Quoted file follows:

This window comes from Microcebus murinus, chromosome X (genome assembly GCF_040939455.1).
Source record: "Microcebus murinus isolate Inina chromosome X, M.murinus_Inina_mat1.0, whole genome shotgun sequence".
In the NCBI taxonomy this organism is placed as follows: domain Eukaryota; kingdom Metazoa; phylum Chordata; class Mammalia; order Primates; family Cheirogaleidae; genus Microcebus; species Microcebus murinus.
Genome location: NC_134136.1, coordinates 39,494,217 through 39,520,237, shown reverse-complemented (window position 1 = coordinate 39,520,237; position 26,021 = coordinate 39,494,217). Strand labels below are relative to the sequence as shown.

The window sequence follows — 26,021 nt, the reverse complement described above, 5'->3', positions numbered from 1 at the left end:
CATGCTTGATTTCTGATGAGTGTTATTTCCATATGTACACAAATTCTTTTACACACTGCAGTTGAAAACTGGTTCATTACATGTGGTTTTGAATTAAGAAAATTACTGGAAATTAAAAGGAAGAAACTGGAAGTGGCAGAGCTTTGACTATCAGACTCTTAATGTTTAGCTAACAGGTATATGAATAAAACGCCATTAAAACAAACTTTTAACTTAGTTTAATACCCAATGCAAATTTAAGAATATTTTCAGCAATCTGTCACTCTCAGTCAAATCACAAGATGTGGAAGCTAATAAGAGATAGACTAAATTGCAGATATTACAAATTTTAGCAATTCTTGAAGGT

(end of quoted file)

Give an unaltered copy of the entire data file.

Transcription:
This window comes from Microcebus murinus, chromosome X (genome assembly GCF_040939455.1).
Source record: "Microcebus murinus isolate Inina chromosome X, M.murinus_Inina_mat1.0, whole genome shotgun sequence".
In the NCBI taxonomy this organism is placed as follows: domain Eukaryota; kingdom Metazoa; phylum Chordata; class Mammalia; order Primates; family Cheirogaleidae; genus Microcebus; species Microcebus murinus.
Genome location: NC_134136.1, coordinates 39,494,217 through 39,520,237, shown reverse-complemented (window position 1 = coordinate 39,520,237; position 26,021 = coordinate 39,494,217). Strand labels below are relative to the sequence as shown.

The window sequence follows — 26,021 nt, the reverse complement described above, 5'->3', positions numbered from 1 at the left end:
CATGCTTGATTTCTGATGAGTGTTATTTCCATATGTACACAAATTCTTTTACACACTGCAGTTGAAAACTGGTTCATTACATGTGGTTTTGAATTAAGAAAATTACTGGAAATTAAAAGGAAGAAACTGGAAGTGGCAGAGCTTTGACTATCAGACTCTTAATGTTTAGCTAACAGGTATATGAATAAAACGCCATTAAAACAAACTTTTAACTTAGTTTAATACCCAATGCAAATTTAAGAATATTTTCAGCAATCTGTCACTCTCAGTCAAATCACAAGATGTGGAAGCTAATAAGAGATAGACTAAATTGCAGATATTACAAATTTTAGCAATTCTTGAAGGT